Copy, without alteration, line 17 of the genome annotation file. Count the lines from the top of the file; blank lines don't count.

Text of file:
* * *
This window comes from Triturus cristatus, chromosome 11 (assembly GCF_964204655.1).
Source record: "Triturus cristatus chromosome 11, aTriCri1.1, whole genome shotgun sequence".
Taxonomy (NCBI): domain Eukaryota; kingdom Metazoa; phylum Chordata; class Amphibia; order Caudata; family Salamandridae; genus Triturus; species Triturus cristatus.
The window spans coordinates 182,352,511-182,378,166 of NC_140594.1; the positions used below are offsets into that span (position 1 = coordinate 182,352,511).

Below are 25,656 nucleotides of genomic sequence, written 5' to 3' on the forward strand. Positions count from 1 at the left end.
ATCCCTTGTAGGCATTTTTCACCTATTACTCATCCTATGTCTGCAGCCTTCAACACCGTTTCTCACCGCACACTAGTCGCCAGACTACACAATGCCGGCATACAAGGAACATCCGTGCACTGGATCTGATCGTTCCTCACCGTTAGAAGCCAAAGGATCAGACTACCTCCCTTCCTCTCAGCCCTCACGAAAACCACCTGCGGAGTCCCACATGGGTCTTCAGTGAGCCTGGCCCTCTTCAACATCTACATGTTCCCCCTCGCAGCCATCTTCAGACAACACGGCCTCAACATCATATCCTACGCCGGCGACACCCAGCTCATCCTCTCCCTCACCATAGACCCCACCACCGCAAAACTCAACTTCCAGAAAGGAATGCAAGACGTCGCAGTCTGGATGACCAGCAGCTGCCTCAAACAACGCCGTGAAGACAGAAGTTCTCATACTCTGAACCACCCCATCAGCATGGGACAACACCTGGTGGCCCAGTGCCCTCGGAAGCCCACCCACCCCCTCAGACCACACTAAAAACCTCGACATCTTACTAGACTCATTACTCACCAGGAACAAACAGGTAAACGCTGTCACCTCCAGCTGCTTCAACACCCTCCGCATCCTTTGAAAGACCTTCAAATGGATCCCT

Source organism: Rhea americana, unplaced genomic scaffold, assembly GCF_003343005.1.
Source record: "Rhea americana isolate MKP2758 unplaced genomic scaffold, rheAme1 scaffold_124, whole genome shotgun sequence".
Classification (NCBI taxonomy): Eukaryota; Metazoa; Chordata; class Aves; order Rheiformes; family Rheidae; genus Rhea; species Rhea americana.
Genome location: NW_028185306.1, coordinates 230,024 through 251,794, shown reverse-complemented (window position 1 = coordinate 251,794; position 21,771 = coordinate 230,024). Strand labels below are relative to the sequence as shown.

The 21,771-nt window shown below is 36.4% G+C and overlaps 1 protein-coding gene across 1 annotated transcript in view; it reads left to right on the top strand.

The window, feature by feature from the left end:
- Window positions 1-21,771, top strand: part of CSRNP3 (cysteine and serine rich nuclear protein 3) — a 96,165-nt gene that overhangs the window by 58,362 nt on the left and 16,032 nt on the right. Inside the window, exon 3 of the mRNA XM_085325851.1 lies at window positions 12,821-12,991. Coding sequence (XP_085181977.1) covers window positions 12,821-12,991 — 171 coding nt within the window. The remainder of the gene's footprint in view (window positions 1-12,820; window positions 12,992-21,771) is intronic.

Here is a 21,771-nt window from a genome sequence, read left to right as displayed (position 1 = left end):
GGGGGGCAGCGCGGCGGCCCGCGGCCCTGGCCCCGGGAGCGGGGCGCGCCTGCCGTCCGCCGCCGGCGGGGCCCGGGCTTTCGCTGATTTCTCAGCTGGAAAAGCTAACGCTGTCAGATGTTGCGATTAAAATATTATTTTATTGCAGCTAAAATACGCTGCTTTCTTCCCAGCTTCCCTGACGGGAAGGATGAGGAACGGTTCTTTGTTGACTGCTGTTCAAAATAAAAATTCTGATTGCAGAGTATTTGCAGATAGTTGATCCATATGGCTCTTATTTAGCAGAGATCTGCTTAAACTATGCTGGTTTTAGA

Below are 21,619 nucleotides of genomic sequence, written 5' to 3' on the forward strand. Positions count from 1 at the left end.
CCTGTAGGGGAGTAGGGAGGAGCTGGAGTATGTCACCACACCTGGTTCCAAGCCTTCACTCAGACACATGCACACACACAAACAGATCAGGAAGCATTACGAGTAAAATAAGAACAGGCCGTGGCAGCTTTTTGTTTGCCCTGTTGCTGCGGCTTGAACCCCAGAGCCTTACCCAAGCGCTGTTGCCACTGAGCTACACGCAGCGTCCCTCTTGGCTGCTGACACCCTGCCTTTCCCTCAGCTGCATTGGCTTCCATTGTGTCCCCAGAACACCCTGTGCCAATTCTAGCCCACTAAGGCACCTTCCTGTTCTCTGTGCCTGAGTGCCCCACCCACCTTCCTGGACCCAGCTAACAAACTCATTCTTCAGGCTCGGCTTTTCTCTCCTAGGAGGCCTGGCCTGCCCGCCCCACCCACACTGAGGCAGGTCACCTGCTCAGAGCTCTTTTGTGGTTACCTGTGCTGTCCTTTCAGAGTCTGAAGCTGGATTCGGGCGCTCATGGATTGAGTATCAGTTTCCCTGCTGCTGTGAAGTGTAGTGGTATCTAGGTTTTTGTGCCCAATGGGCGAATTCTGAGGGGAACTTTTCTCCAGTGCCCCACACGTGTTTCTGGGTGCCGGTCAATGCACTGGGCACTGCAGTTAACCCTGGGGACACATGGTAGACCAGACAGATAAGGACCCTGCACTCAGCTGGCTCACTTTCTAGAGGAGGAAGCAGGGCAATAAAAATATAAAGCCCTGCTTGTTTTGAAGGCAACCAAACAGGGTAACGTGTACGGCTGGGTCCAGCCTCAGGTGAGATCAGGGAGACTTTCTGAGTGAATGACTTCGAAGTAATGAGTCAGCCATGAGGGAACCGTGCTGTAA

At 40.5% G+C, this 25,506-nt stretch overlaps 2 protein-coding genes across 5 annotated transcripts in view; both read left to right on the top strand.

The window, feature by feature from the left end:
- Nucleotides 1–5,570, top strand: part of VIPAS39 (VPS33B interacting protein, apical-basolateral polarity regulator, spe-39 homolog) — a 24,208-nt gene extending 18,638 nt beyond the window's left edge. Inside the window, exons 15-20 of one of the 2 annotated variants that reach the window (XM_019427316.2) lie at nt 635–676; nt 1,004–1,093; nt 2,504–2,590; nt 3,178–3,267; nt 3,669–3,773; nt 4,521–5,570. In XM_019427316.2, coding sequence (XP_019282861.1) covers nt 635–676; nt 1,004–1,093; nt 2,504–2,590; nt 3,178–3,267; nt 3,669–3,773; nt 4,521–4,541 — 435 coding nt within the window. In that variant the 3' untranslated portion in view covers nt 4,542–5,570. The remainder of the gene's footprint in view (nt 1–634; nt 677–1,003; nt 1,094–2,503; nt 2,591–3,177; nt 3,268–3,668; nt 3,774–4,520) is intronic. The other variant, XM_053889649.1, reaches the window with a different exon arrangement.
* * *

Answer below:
CCTGTAGGGGAGTAGGGAGGAGCTGGAGTATGTCACCACACCTGGTTCCAAGCCTTCACTCAGACACATGCACACACACAAACAGATCAGGAAGCATTACGAGTAAAATAAGAACAGGCCGTGGCAGCTTTTTGTTTGCCCTGTTGCTGCGGCTTGAACCCCAGAGCCTTACCCAAGCGCTGTTGCCACTGAGCTACACGCAGCGTCCCTCTTGGCTGCTGACACCCTGCCTTTCCCTCAGCTGCATTGGCTTCCATTGTGTCCCCAGAACACCCTGTGCCAATTCTAGCCCACTAAGGCACCTTCCTGTTCTCTGTGCCTGAGTGCCCCACCCACCTTCCTGGACCCAGCTAACAAACTCATTCTTCAGGCTCGGCTTTTCTCTCCTAGGAGGCCTGGCCTGCCCGCCCCACCCACACTGAGGCAGGTCACCTGCTCAGAGCTCTTTTGTGGTTACCTGTGCTGTCCTTTCAGAGTCTGAAGCTGGATTCGGGCGCTCATGGATTGAGTATCAGTTTCCCTGCTGCTGTGAAGTGTAGTGGTATCTAGGTTTTTGTGCCCAATGGGCGAATTCTGAGGGGAACTTTTCTCCAGTGCCCCACACGTGTTTCTGGGTGCCGGTCAATGCACTGGGCACTGCAGTTAACCCTGGGGACACATGGTAGACCAGACAGATAAGGACCCTGCACTCAGCTGGCTCACTTTCTAGAGGAGGAAGCAGGGCAATAAAAATATAAAGCCCTGCTTGTTTTGAAGGCAACCAAACAGGGTAACGTGTACGGCTGGGTCCAGCCTCAGGTGAGATCAGGGAGACTTTCTGAGTGAATGACTTCGAAGTAATGAGTCAGCCATGAGGGAACCGTGCTGTAA